Common Mistakes Commercial Real Estate Owners Make

Common Mistakes Commercial Real Estate Owners Make

Commercial real estate is quickly becoming one of the biggest markets in the world and proving to be the most effective way to invest in your future. Adding real estate to one’s portfolio generates diversity and additional security. Yet, selling commercial property has intrinsic complications that residential transactions typically do not include. This could lead to risky and expensive mistakes by property owners. By utilizing the knowledge of seasoned, competent and qualified real estate professionals, you’ll be better equipped to avoid the following mistakes commonly made by sellers:

Limited or Inaccurate Data

The seller must be aware of the market condition to determines whether or when a commercial real estate property should be on the market for sale or lease.  Trying to lease up a property while it is also being offered for sale is a common mistake made by most sellers.

Setting up the contract is one of the most crucial things during the sale process. What goes into your written contract is the entirety of your mutual agreement, and that is what would be enforced by a court if a dispute occurs. Undoubtedly, one of the most significant pieces of information included on a sales contract for the commercial real estate property is its legitimate description. Still, it is shocking how many sellers fail to include a legal description, or they simply don’t bother checking its authenticity.

Double-check or even triple-check and have a commercial real estate agent review your entire description for any sale.


Setting an Unreasonable Due Diligence Time frame

Sealing a real estate sales deal is centered around the stated time frame for due diligence or a contingency period, but usually, when a contract is being drafted, both parties feel the need to conclude due diligence as quickly as possible. This can be a major mistake.  For example, real estate property in California has a lengthy and interesting history, and Texas is a non-recording state, making transfer of title all the more tedious.  It is at times uncertain what lies within the walls and under the foundation of some commercial real estate property, and the buyer requires sufficient time to obtain inspections, surveys, financing and title insurance connected with the property.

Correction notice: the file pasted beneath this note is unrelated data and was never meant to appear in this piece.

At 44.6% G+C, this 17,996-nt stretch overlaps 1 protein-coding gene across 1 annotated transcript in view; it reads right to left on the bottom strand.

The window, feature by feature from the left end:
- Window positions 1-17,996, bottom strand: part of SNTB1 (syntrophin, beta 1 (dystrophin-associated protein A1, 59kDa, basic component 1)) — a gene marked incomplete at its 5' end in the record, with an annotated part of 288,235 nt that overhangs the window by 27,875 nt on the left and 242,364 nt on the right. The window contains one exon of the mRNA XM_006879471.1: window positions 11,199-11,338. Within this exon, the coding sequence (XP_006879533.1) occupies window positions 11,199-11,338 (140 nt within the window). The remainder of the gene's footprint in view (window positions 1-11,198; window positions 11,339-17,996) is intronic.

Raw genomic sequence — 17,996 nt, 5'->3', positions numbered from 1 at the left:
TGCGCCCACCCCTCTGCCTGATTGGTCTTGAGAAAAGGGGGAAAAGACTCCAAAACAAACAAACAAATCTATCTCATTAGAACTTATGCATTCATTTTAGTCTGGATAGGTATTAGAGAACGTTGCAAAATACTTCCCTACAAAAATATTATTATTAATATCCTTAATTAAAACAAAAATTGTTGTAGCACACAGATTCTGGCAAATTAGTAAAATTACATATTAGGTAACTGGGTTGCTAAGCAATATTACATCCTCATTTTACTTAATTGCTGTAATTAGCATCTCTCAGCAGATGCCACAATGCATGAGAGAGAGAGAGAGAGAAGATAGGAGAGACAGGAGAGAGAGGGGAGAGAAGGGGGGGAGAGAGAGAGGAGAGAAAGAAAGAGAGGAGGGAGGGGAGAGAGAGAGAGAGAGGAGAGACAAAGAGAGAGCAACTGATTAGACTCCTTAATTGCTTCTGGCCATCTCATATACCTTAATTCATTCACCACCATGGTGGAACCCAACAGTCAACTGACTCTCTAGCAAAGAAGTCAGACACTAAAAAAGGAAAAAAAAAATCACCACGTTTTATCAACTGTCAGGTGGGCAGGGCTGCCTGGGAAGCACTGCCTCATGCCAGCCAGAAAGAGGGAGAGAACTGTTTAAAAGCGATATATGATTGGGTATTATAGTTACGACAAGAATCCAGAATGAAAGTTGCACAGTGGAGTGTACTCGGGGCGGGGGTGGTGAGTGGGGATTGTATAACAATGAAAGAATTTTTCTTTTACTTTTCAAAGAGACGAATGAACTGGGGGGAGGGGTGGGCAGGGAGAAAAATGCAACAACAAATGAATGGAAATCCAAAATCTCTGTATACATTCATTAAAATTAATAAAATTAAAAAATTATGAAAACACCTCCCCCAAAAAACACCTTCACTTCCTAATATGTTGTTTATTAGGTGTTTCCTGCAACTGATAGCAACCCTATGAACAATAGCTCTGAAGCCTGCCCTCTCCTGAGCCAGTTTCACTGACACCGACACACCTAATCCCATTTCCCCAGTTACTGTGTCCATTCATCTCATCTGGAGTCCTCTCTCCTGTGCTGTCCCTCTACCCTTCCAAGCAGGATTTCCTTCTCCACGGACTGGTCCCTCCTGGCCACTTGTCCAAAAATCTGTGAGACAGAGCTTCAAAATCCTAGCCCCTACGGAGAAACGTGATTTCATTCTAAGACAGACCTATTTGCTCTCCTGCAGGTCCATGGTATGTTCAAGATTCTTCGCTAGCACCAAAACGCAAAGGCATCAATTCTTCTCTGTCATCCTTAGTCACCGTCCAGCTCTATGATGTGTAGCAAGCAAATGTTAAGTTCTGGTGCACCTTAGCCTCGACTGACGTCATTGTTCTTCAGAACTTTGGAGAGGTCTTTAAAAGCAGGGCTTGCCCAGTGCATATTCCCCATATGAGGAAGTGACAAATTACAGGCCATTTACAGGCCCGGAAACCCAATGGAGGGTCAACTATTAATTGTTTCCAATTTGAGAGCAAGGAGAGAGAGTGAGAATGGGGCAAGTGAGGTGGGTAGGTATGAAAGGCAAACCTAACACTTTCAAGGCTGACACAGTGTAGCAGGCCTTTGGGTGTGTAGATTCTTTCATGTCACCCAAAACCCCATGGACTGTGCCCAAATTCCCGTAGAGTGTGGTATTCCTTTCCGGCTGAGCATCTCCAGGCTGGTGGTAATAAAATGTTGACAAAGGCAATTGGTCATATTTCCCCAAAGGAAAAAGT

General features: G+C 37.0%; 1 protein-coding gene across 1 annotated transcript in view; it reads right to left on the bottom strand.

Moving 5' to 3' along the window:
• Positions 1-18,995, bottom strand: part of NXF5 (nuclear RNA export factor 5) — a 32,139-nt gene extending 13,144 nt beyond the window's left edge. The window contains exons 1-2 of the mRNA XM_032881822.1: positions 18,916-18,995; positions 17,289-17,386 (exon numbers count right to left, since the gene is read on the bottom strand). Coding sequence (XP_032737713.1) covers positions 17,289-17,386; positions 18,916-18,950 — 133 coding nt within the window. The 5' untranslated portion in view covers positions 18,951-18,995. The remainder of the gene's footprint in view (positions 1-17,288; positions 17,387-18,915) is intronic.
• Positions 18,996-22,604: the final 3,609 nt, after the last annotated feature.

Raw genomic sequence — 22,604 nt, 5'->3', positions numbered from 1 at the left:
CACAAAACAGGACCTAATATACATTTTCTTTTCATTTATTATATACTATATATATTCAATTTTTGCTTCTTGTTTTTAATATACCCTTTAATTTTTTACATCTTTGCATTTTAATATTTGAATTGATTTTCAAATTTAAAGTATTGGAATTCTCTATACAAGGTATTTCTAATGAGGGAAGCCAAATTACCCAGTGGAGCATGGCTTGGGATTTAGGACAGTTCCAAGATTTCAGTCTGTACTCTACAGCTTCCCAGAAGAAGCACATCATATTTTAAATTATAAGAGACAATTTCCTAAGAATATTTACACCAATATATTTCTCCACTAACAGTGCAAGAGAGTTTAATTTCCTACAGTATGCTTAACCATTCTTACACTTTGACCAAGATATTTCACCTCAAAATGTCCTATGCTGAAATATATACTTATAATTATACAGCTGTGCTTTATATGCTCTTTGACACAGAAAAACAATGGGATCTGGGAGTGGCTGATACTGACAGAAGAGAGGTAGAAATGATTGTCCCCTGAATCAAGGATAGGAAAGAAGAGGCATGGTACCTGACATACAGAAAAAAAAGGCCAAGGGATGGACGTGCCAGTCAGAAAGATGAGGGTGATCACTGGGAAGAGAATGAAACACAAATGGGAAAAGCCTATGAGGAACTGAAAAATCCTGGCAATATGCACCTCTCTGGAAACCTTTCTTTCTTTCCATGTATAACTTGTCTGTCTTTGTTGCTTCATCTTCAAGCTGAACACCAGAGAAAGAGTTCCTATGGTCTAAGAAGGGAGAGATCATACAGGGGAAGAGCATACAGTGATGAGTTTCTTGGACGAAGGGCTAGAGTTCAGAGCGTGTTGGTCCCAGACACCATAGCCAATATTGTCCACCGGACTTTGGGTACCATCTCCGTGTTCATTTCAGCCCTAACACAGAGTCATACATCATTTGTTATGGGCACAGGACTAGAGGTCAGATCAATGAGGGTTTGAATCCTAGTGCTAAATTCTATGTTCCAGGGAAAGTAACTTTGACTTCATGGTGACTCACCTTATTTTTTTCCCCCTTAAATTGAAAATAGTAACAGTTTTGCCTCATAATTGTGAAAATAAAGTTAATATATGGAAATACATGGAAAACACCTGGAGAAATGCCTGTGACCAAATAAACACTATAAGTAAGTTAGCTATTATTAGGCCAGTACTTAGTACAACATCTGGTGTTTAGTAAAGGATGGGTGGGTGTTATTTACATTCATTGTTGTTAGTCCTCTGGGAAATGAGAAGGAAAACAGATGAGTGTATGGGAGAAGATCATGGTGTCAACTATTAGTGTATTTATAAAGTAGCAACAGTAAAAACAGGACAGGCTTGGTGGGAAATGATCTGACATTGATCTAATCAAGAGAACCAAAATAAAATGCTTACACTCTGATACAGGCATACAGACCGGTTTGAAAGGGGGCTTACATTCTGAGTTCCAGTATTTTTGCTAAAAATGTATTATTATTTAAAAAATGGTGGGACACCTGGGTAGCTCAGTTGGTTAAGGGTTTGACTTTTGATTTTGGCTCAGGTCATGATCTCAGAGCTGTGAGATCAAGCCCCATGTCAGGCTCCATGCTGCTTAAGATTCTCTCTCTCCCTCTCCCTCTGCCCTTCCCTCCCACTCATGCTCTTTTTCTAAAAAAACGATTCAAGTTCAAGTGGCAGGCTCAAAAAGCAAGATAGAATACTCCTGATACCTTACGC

Not Knowing Your Competition

This is a rookie mistake which most people make; you should always consider your surroundings. If there is a good deal of vacancy in the submarket, then you had better provide added value for potential tenants, or your competition could set your lease rate. But If the area has low vacancy, and there is limited supply of commercial real estate for rent or sale, then you will have more pricing flexibility.


Not Managing Financial Records Properly

Lenders can kill a lot of deals, as they often use tax returns to confirm the commercial property’s cash flow.  The tax return for the year prior to placing the property on the market is very important. Try to resist the temptation to pile on expenses in an effort to minimize (or eliminate) your taxable income.

You should also categorize your expenses properly. Depreciate all your tenant developments along with capital expenses.  You may also consider the proper timing for a cost-segregation analysis.  It is best to consult with your tax advisor at least a year prior to asset disposition.


Not Putting in the Time

It all boils down to this; if you put in the required time, it will pay off.  Rushing things will never result in a good deal; in fact, hasty decisions could even ruin your deal.  We recommend that you consult a real estate broker before selling or buying a commercial property as they are seasoned professionals who are aware of market conditions and potential pitfalls.  What might seem like a good deal today might turn out to be terrible tomorrow.  And while it’s possible to conduct a transaction on your own, there are likely elements of a sale you may not be aware of, but a commercial real estate agent would.